Though lycopene has health benefits, it can still cause undesirable effects. There is, however, limited research on the side effects of lycopene. Eating or supplementing with large amounts of lycopene could lead to a condition called lycopenemia.
Lycopenemia results in an orange or red discoloration of the skin and resolves after eating a diet low in lycopene. It’s considered to be relatively harmless. If you do not feel well after taking lycopene, stop the supplement and reach out to your healthcare provider.
While lycopene is generally safe for use, lycopene supplements should not be used without first speaking with a healthcare provider.
Lycopene supplements should generally be avoided during;
- Pregnancy: If you’re pregnant, lycopene supplementation may contribute to preterm labor and a low-birthweight baby. Avoid lycopene supplementation if you’re pregnant unless recommended by your healthcare provider.
- Breastfeeding: Lycopene transfers from breast milk to babies. There is currently not enough research on the effects of lycopene supplementation on breastfed babies. Supplementation of lycopene should be avoided unless discussed with your healthcare provider and your child’s pediatrician.
- Surgery: Lycopene may inhibit blood clotting, increasing the risk of bleeding during and after surgery. Stop lycopene supplementation at least two weeks before surgery and discuss lycopene supplementation with your surgeon.
Dietary supplements are not regulated in the United States, meaning the Food and Drug Administration (FDA) does not approve them for safety and effectiveness before products are marketed. When possible, choose a supplement that has been tested by a trusted third party, such as USP, ConsumerLabs, or NSF.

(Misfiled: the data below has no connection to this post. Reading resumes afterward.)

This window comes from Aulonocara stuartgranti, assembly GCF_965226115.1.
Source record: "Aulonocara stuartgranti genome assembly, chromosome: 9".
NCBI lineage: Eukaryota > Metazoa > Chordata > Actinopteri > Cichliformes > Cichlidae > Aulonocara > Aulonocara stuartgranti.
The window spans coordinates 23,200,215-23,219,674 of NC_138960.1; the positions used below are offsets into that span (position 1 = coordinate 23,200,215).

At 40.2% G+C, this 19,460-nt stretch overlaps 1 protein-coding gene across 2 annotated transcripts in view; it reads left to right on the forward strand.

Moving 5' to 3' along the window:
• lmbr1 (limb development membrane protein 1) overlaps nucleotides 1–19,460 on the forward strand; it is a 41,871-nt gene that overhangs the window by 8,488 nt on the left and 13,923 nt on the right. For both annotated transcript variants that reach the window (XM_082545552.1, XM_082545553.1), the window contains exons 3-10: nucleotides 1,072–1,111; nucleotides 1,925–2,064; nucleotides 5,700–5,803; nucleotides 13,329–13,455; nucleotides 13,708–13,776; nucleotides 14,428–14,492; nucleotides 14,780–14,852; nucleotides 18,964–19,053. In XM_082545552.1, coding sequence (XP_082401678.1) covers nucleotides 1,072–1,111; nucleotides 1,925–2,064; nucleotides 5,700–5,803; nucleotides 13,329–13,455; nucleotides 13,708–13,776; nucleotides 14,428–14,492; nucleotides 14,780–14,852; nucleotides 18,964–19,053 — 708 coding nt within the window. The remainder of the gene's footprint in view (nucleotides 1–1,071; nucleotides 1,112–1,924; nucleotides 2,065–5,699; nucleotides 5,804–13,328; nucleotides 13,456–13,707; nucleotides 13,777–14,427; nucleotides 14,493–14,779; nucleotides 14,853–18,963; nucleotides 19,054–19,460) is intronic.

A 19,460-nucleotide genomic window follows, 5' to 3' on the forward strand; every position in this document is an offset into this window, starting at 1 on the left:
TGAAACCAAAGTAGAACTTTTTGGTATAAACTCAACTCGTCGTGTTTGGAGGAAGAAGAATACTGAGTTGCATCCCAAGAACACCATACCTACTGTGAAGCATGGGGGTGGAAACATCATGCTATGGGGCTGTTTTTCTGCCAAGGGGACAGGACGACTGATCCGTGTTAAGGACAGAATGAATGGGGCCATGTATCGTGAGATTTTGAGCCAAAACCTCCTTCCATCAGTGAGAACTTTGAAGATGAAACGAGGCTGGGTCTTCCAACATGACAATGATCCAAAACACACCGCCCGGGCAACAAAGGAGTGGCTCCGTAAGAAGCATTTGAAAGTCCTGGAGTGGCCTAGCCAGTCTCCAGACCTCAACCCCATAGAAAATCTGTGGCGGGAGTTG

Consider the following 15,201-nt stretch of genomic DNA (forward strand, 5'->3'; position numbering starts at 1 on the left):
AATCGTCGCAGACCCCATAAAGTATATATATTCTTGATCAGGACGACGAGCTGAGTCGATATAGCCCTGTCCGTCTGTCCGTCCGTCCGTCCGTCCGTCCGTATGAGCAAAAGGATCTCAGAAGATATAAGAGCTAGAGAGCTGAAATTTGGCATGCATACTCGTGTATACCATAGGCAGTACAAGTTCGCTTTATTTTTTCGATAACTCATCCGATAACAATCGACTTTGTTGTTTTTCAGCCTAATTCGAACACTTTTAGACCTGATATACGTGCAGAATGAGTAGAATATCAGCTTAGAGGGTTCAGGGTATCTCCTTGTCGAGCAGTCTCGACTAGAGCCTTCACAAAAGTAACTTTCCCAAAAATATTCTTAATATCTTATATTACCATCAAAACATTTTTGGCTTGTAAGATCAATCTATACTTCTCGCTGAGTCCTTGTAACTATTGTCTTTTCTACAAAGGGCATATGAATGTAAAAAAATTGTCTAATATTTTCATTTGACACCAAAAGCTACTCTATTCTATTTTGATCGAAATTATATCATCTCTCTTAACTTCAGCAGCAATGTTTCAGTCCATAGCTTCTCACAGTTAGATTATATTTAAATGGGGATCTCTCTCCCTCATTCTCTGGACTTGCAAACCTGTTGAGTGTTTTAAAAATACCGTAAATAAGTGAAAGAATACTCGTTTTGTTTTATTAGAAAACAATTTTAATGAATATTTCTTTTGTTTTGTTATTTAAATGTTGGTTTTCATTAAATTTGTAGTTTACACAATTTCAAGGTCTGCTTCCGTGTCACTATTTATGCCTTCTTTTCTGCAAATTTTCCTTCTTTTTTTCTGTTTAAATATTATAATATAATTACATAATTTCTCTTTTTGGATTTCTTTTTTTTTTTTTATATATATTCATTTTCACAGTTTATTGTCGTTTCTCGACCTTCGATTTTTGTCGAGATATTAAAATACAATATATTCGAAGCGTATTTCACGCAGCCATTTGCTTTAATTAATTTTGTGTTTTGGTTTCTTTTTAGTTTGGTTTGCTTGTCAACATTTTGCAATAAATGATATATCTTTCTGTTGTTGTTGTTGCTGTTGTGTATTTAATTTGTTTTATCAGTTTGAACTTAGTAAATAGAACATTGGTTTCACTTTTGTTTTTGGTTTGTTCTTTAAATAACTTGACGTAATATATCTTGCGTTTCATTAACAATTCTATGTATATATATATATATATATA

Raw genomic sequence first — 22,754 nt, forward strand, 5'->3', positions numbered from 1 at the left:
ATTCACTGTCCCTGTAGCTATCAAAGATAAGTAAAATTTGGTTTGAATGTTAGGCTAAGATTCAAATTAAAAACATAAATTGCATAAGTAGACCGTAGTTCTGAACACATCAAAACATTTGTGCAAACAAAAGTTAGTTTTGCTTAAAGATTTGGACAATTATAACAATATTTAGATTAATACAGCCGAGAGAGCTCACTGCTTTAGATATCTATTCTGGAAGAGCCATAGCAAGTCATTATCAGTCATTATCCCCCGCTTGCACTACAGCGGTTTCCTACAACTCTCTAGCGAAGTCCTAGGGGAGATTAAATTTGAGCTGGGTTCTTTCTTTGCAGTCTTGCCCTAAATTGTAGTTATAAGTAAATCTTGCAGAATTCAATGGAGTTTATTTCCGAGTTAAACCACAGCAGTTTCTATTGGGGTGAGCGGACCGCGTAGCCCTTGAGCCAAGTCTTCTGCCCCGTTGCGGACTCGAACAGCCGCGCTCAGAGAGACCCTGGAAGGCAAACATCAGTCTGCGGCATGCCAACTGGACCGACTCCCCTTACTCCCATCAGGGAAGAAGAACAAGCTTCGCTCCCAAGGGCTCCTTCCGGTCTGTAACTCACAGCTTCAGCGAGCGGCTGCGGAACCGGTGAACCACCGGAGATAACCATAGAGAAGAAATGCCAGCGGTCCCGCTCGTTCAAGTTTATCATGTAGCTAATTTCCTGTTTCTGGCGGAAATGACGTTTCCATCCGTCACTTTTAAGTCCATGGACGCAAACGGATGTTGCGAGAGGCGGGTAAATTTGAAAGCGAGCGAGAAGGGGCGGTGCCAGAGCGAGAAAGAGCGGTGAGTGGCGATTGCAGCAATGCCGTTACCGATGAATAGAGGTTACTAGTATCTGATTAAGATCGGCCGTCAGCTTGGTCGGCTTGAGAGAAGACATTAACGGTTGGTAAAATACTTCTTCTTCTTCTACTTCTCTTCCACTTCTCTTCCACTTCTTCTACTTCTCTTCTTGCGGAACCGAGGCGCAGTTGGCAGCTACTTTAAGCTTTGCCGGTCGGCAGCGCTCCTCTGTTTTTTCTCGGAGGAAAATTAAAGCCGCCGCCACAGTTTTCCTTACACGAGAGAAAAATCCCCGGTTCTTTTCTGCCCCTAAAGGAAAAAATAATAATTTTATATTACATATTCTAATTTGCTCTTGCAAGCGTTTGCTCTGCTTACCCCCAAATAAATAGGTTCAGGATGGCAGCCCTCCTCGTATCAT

Keep in mind, though, that even if supplements are third-party tested, that doesn’t mean that they are necessarily safe for all or effective in general. It is important to talk to your healthcare provider about any supplements you plan to take and to check in about any potential interactions with other supplements or medications.
How Much Lycopene Should I Take?
While there is not a formal recommendation for lycopene intake, 2 to 75 milligrams per day has been commonly studied and proven safe. The length of use in studies is usually one to six months. Lower doses are less likely to cause the benign skin condition, lycopenemia, discussed above.
Lycopene is fat-soluble, meaning that it is better absorbed in the gut when taken with fat. As such, you should take lycopene supplements with meals that contain reasonable amounts of healthy fat, such as those from nuts, fatty fish, eggs, avocado, or olive oil.
What Happens If I Take Too Much Lycopene?
There are no known immediate side effects of taking too much lycopene. With long-term lycopene supplementation, you may develop the benign skin condition lycopenemia. This results in a yellow or orange skin tone that resolves after following a diet lower in lycopene.
Be aware that lycopene competes with other carotenoids for absorption into the gut. Therefore, taking a lycopene supplement with lutein, beta-carotene, or another carotenoid supplement, may result in decreased absorption. Other supplements, such as calcium, can also reduce absorption.
Antiplatelets: Lycopene may inhibit blood clotting, which could increase the risk of bleeding during and after surgery. Use caution when using lycopene with other medicines, including herbal preparations and plant-based medicines.
Anorectic drugs: Theoretically, drugs that decrease food consumption (anorectic drugs) overall may decrease lycopene intake.
Lipase inhibitors: Lipase inhibitors, which decrease fat absorption, may also impact your body’s ability to absorb lycopene.
Lycopene is a powerful antioxidant that can protect and repair the body from damage caused by multiple diseases. You can get a great deal of it in your diet by consuming tomatoes, watermelon, and other common fruits and vegetables.
One of the best ways to ensure your body absorbs the highest lycopene content possible is to add heat and healthy fats to tomatoes, such as making homemade tomato sauce for pasta. The change in lycopene molecules this causes (from linear to bent) can’t usually be found in commercially produced pasta sauce.
It’s best to consume lycopene foods. Supplements are often not what you would expect, they’re more likely to cause negative drug interactions and they won’t yield the same results as dietary lycopene.